The Toyota Prius is the gold standard when it comes to fuel economy. The new Prius in Eco trim is capable of going up to 58 miles on a gallon of gas. That would have been unthinkable before Toyota married its hybrid technology to the internal combustion engine. The problem for Toyota is that it has painted itself into a corner. Improving on the Prius with its iconic Synergy Drive will be a tall order. It’s easy to make a Belchfire 5000 with a V-8 engine get 10% better gas mileage, but it’s a whole lot tougher to make a current generation Prius 10% more efficient. Nevertheless, people expect continuous improvements. What’s a poor car company to do?
According to Shoichi Kaneko, assistant chief engineer for the Prius Prime, creating the next generation Prius will be a difficult challenge. Because Toyota wants to lead the way in transitioning to a fossil fuel free transportation model, just making a better standard hybrid powertrain might not be enough. “Ultimately, PHEV may be the way to go,” Kaneko says.
Back in 2013, Toyota’s managing officer, Satoshi Ogiso, told the press, “To beat your own record becomes very difficult.” To get the current car to where it is today took a lot of small improvements. The engine is the most efficient production internal combustion engine ever built. Engineers took a little weight out here and massaged the sheet metal to get a tiny aerodynamic gain there. Now to get the next generation car up to 60 mpg or more will be incredibly difficult.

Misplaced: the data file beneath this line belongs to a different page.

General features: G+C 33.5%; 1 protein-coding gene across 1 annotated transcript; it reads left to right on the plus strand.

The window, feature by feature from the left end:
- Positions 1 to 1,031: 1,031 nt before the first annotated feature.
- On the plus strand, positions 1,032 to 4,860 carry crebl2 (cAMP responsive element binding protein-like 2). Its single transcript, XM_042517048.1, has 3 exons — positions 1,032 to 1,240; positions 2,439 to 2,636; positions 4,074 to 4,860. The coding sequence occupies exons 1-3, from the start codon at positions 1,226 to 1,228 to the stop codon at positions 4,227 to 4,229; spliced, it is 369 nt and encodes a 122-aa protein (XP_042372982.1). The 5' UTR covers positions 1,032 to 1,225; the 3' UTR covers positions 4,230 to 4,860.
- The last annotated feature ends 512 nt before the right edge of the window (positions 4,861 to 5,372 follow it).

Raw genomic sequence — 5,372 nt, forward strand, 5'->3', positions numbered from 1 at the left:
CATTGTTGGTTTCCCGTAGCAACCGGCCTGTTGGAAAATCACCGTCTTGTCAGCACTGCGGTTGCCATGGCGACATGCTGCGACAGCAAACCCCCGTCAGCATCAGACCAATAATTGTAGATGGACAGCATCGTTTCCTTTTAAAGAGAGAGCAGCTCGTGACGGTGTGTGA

That’s why the company is thinking it may need to make plug-in hybrid technology the foundation of the 5th generation Prius when the time comes for it to debut. Making a plug-in hybrid powertrain standard equipment would allow Toyota to get to that next level. It would move the brand forward while keeping the Prius relevant.
The new Prius Prime plug-in hybrid is the proof of concept car for Toyota’s future plans. Kaneko says Toyota poured a lot of resources into making the Prime the best Prius possible. Part of that is the addition of a new double wishbone rear suspension to improve ride and handling over the old beam axle. If the Prius Prime struggles in the marketplace, that could force Toyota to reconsider its plug-in hybrid strategy.
That would be unfortunate. Purist bemoan plug-ins as a stop gap measure, but it seems clear they will be an important part of the electric car revolution, at least for the next decade or so. If the Prius Prime has a lackluster sales performance, it will probably have more to do with its polarizing styling than its plug-in hybrid powertrain. The new car, with its multitude of slashes and creases, and its ungainly front and rear treatments, is unlikely to make anyone’s Top 10 Car Designs list.